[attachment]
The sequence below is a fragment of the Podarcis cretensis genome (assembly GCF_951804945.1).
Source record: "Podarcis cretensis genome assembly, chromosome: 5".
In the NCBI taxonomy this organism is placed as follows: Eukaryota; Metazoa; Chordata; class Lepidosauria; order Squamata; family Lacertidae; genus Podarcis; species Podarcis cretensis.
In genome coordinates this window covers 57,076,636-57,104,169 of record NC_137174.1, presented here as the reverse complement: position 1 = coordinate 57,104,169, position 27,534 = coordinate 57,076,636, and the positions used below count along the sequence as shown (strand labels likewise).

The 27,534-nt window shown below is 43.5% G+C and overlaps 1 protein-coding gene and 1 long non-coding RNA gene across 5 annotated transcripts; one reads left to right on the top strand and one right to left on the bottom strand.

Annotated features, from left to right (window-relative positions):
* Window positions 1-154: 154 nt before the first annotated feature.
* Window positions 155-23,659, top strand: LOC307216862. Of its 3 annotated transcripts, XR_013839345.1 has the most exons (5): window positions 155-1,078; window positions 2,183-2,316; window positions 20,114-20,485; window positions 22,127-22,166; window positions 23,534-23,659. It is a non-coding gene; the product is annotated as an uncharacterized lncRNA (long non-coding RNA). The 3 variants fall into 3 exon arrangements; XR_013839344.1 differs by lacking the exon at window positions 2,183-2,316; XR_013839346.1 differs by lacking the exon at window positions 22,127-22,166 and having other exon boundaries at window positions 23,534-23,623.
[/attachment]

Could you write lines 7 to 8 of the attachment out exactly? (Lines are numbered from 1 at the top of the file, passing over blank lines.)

* Window positions 1-154: 154 nt before the first annotated feature.
* Window positions 155-23,659, top strand: LOC307216862. Of its 3 annotated transcripts, XR_013839345.1 has the most exons (5): window positions 155-1,078; window positions 2,183-2,316; window positions 20,114-20,485; window positions 22,127-22,166; window positions 23,534-23,659. It is a non-coding gene; the product is annotated as an uncharacterized lncRNA (long non-coding RNA). The 3 variants fall into 3 exon arrangements; XR_013839344.1 differs by lacking the exon at window positions 2,183-2,316; XR_013839346.1 differs by lacking the exon at window positions 22,127-22,166 and having other exon boundaries at window positions 23,534-23,623.